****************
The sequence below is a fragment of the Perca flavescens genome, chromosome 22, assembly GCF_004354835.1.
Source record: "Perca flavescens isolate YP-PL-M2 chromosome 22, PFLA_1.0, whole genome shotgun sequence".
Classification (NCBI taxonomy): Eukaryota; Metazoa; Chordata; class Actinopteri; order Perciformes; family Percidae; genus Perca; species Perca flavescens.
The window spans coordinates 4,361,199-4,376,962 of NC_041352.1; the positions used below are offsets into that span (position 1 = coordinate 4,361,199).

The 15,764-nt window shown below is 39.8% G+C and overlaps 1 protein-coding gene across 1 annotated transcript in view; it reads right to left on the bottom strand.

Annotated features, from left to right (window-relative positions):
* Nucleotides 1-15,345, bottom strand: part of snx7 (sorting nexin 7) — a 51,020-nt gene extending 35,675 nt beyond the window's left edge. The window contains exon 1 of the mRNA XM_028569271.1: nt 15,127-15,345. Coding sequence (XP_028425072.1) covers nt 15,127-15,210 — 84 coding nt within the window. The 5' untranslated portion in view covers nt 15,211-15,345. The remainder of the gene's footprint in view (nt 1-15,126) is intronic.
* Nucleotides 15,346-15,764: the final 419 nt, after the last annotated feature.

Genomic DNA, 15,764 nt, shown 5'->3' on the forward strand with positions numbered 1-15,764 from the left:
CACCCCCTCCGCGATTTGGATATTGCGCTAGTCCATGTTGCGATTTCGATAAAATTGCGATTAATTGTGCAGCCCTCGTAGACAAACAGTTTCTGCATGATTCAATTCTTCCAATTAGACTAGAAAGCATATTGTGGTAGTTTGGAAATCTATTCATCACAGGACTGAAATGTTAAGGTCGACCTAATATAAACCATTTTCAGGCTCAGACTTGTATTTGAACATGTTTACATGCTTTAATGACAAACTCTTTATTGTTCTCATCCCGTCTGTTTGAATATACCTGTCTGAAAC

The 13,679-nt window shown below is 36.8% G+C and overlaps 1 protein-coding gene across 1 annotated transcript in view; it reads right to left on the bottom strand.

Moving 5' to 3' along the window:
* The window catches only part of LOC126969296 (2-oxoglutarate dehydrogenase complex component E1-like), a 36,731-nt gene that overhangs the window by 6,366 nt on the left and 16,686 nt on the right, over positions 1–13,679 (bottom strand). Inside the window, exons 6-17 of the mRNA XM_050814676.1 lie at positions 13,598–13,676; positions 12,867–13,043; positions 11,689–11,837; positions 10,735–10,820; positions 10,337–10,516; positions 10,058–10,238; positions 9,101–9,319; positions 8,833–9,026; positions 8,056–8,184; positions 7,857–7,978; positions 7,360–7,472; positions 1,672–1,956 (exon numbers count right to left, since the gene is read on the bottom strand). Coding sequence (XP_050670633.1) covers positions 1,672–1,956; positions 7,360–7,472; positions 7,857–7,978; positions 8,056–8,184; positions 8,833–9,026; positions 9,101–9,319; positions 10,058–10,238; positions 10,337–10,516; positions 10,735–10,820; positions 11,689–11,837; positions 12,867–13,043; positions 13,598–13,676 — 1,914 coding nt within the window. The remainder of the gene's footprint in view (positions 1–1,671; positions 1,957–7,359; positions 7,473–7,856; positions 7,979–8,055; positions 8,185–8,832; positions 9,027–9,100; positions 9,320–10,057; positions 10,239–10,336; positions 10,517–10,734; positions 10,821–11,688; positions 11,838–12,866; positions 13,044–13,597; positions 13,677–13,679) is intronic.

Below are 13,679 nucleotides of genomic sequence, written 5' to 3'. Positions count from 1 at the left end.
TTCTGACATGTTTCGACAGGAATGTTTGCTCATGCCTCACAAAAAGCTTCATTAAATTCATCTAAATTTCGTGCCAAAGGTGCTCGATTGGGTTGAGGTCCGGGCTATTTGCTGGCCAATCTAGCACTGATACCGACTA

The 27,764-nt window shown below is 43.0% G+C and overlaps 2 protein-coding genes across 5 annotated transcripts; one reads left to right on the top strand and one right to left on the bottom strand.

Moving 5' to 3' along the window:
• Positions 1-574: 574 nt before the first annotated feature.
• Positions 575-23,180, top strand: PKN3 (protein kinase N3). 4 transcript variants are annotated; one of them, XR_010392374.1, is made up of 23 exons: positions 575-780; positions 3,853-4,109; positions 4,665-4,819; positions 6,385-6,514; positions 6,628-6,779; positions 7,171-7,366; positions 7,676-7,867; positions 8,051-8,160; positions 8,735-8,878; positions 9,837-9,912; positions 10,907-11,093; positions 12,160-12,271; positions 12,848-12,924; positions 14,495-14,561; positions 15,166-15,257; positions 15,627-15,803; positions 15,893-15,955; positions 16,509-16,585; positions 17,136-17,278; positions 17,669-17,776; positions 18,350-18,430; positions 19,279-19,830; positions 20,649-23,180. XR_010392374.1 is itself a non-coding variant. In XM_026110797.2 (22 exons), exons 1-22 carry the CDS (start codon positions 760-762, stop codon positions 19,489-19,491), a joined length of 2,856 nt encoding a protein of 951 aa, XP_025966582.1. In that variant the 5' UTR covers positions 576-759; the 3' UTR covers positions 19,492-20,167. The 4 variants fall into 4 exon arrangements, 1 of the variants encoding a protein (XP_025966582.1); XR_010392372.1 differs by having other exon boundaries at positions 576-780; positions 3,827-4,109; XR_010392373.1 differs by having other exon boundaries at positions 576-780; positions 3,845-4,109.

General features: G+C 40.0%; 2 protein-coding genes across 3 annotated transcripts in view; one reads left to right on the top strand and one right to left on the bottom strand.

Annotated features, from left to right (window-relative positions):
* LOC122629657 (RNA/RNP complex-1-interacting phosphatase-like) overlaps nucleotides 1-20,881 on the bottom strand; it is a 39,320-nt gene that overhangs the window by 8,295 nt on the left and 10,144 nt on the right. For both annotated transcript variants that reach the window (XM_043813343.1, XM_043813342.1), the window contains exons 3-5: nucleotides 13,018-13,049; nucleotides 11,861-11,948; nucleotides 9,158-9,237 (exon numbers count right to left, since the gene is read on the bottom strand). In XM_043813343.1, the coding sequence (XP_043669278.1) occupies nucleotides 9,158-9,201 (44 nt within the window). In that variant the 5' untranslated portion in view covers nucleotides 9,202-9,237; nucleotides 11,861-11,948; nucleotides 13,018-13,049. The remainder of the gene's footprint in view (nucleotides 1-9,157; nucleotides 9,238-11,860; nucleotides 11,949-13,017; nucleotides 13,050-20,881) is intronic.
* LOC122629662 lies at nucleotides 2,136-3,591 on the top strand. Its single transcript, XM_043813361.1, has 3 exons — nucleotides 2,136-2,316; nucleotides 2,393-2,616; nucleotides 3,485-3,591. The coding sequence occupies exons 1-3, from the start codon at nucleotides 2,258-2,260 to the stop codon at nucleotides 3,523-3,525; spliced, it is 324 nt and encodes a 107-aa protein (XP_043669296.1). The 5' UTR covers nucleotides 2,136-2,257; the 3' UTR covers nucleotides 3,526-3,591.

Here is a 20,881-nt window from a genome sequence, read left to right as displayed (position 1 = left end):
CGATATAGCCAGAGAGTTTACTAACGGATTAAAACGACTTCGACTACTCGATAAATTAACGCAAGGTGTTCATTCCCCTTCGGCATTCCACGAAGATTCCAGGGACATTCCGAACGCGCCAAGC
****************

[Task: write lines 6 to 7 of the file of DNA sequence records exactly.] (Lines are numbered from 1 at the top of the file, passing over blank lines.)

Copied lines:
Annotated features, from left to right (window-relative positions):
* Nucleotides 1-15,345, bottom strand: part of snx7 (sorting nexin 7) — a 51,020-nt gene extending 35,675 nt beyond the window's left edge. The window contains exon 1 of the mRNA XM_028569271.1: nt 15,127-15,345. Coding sequence (XP_028425072.1) covers nt 15,127-15,210 — 84 coding nt within the window. The 5' untranslated portion in view covers nt 15,211-15,345. The remainder of the gene's footprint in view (nt 1-15,126) is intronic.